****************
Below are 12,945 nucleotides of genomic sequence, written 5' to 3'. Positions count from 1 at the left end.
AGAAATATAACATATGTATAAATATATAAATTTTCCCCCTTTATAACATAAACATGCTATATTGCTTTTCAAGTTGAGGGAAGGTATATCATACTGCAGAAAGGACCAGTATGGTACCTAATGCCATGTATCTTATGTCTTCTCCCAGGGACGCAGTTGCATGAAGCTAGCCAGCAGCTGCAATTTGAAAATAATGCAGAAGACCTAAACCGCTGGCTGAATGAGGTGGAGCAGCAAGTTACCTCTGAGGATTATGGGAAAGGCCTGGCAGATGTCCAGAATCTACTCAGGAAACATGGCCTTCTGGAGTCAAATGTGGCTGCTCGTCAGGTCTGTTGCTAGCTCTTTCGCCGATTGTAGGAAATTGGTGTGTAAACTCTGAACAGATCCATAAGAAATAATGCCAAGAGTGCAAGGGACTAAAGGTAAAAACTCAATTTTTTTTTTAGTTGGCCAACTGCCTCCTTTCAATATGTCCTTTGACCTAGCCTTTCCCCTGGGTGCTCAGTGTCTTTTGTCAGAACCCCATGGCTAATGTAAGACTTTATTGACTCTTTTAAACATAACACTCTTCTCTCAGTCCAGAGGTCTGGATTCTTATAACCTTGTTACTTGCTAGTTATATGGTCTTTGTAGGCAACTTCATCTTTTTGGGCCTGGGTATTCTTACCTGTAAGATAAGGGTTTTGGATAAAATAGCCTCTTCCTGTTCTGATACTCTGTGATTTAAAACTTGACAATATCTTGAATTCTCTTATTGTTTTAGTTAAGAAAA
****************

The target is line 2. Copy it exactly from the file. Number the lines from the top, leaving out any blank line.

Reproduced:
AGAAATATAACATATGTATAAATATATAAATTTTCCCCCTTTATAACATAAACATGCTATATTGCTTTTCAAGTTGAGGGAAGGTATATCATACTGCAGAAAGGACCAGTATGGTACCTAATGCCATGTATCTTATGTCTTCTCCCAGGGACGCAGTTGCATGAAGCTAGCCAGCAGCTGCAATTTGAAAATAATGCAGAAGACCTAAACCGCTGGCTGAATGAGGTGGAGCAGCAAGTTACCTCTGAGGATTATGGGAAAGGCCTGGCAGATGTCCAGAATCTACTCAGGAAACATGGCCTTCTGGAGTCAAATGTGGCTGCTCGTCAGGTCTGTTGCTAGCTCTTTCGCCGATTGTAGGAAATTGGTGTGTAAACTCTGAACAGATCCATAAGAAATAATGCCAAGAGTGCAAGGGACTAAAGGTAAAAACTCAATTTTTTTTTTAGTTGGCCAACTGCCTCCTTTCAATATGTCCTTTGACCTAGCCTTTCCCCTGGGTGCTCAGTGTCTTTTGTCAGAACCCCATGGCTAATGTAAGACTTTATTGACTCTTTTAAACATAACACTCTTCTCTCAGTCCAGAGGTCTGGATTCTTATAACCTTGTTACTTGCTAGTTATATGGTCTTTGTAGGCAACTTCATCTTTTTGGGCCTGGGTATTCTTACCTGTAAGATAAGGGTTTTGGATAAAATAGCCTCTTCCTGTTCTGATACTCTGTGATTTAAAACTTGACAATATCTTGAATTCTCTTATTGTTTTAGTTAAGAAAA